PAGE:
Alan Carruth
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Re: Fanned Fret Guitars

Post by Alan Carruth »

My students and I have been putting the perpendicular fret at 7; it seems to make sense. A lot depends on how you hold the guitar, of course.

Joel Nowland
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Re: Fanned Fret Guitars

Post by Joel Nowland »

Here's a crazy fan fret project.

Built an 11 string electric about 10 years ago, according to the customer's blueprints, and the main problem was the bass side needed a lot more compensation than he originally calculated.

You have to build, at least I did, a special adjustable miter sled to cut the frets on the table saw. There is only one 90 degree fret and the rest are all on different angels.

Granted this is a way out there guitar but if I ever built another I would find a way to check intonation before placing the bridge.

Joel
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Jason Rodgers
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Re: Fanned Fret Guitars

Post by Jason Rodgers »

That's some serious fan-age there, Joel! But it's the best solution for such a wide range instrument.

With the 1-1/2" difference in the scales I used, and neutral at 7, I know what it feels like to have the frets tilt away in the lower positions; the guitars on the bench right now will only use 25" or 25-1/2" to 26", so that splay will be considerably less. I'm not noticing an ergonomic benefit to having the frets tilt toward me anywhere on the neck, and if anything, the more they're tilted toward the bridge, the more trouble I find in chording. Actually, I considered making the bridge the neutral point and letting the whole fretboard fall away (and I could use any stock bridge, too!), but my body outline sort of "requires" the bridge to tilt to look "right" in the whole scheme.

It's interesting to see that most of the folks who employ fanned frets - Novax (obviously), Toone, strandberg*, Dingwall, and Ormsby - put the neutral fret on 7 or 9. This is from folks who have built and played these machines much more than me, but I'm thinking (for my own tastes) that the placement of the neutral fret has a lot to do with the difference in scale lengths. 7-9 might be fine for 1" or so difference, but 1-1/2" to 2" difference in scale lengths might feel better at the 12th. If I do another like my 7-string, that's what I'll do.
-Ruining perfectly good wood, one day at a time.

Philip Secrist
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Re: Fanned Fret Guitars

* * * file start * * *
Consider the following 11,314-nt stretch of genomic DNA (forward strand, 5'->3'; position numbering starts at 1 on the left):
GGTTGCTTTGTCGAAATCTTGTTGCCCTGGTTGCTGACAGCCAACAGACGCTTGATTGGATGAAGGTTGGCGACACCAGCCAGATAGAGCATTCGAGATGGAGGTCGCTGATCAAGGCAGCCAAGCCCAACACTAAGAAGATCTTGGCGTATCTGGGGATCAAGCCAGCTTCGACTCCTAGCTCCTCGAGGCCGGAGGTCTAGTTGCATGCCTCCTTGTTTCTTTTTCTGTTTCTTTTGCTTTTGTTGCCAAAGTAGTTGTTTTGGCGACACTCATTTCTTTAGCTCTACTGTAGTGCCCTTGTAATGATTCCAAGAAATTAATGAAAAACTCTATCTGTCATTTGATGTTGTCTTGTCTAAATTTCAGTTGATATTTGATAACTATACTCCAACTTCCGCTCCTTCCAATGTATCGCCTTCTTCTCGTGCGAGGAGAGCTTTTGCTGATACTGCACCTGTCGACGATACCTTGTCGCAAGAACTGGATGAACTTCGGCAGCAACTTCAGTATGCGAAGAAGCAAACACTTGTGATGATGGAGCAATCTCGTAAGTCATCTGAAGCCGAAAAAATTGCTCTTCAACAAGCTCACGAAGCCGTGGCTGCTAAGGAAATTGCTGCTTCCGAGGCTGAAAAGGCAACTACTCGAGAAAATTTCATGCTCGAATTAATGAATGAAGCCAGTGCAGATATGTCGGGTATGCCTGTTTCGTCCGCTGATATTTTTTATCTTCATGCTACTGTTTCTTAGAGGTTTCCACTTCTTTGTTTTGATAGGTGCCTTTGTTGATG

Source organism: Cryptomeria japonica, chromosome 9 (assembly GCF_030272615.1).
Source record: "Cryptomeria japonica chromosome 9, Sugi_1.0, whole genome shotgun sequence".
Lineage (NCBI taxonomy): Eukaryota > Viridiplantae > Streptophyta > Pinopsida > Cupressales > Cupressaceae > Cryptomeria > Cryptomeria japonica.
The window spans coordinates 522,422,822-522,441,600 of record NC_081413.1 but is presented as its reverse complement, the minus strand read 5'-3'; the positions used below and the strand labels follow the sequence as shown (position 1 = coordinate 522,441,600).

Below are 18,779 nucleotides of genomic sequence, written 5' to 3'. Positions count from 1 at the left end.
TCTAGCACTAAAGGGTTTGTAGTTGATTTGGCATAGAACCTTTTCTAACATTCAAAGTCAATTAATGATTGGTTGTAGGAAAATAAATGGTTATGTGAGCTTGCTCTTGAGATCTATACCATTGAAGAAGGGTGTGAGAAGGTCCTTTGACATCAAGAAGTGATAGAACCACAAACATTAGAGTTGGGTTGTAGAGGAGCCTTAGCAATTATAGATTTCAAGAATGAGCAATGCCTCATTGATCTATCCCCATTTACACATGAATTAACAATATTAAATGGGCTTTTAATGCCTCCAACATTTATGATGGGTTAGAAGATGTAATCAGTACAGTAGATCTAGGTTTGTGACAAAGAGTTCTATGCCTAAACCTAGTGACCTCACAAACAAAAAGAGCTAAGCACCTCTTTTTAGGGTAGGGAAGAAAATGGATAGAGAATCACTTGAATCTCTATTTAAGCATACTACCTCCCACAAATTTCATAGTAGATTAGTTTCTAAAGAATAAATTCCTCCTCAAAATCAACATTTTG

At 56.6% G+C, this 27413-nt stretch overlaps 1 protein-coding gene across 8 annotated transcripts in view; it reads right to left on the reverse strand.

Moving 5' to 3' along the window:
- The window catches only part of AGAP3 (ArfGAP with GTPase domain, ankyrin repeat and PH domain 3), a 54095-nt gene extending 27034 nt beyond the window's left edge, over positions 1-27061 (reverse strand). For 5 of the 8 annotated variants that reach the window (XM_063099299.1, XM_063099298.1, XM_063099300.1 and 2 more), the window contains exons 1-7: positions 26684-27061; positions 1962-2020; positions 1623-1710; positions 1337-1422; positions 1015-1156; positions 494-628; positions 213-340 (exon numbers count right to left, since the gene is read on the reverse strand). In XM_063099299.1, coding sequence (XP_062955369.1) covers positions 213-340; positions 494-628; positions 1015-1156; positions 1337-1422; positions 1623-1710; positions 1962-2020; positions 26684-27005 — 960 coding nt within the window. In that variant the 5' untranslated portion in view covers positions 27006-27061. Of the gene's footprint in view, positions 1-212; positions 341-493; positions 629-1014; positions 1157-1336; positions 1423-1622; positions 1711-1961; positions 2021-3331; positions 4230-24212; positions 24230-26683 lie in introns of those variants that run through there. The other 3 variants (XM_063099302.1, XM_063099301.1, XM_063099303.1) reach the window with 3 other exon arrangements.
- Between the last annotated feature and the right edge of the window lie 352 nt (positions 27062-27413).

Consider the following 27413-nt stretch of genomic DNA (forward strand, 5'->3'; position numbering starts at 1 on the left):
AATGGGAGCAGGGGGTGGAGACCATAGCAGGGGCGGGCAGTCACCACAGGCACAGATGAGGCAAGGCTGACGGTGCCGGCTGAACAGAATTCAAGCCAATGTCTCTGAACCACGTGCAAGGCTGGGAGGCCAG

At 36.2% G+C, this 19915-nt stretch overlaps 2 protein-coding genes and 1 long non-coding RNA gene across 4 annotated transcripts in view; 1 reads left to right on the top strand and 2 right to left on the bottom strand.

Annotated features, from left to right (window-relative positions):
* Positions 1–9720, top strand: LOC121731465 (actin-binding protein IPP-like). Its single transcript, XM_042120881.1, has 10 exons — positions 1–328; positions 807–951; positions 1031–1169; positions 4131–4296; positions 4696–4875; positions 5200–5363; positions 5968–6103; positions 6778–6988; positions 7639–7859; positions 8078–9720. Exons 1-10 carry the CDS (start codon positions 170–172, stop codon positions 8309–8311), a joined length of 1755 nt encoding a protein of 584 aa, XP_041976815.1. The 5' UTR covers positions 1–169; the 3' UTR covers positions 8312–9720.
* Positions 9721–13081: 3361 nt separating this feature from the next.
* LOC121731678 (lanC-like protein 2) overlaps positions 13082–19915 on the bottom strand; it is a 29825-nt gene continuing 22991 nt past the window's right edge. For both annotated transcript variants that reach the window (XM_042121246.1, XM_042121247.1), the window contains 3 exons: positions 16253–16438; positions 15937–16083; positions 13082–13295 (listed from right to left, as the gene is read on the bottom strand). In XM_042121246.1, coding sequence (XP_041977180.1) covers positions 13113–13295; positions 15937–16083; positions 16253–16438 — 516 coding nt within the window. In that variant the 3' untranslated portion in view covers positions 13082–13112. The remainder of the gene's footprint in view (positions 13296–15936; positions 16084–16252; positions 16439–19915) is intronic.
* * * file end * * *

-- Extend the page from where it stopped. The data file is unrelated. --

Post by Philip Secrist »

Alan, I too am thinking of using a symmetric top brace system and just changing the bridge plate. I am also thinking that the pin less bridge is the way to go. Any help on how to make the bridge so that it is not too massive to accommodate the saddle angle? Also, the person interested in this guitar wants to play in open tunings where he wants to tune down to a B on the 6th string. Would the 26 inch bass side scale length and a 25 inch trebles side allow him to get there?

Joel, I figured I would have to hand cut the fret board using some kind of jig, but I would love to know what you built for the table saw. I cut my regular fret boards that way.

Paul E Buerk
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Re: Fanned Fret Guitars

Post by Paul E Buerk »

I'd posted a thread on the slotting jig I made:

http://www.mimf.com/phpbb/viewtopic.php?f=12&t=2669

Joel Nowland
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Re: Fanned Fret Guitars

Post by Joel Nowland »

Philip

My sled is basically the same idea as Paul's.

I made a sled and cut all the way through the base. I marked the sides of the fingerboard where the scale lengths meet the edges then line up the marks for each fret on each side of the fingerboard with the cut in the sled and clamp it down with toggle clamps.

I kept screwing the clamps down to the sled in different locations as needed to hold the fingerboard down for the cuts.

Joel

David Boehnker
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Re: Fanned Fret Guitars

Post by David Boehnker »

I got my fingerboard done at a friend's machine shop using CNC. I gave him the two scales (treble and bass sides), and the fret spacing for each side, and he used a 0.023 bit to do the slots. He did it as a favor to me (I built him a guitar), but I imagine it wouldn't cost much if you don't want to build a jig.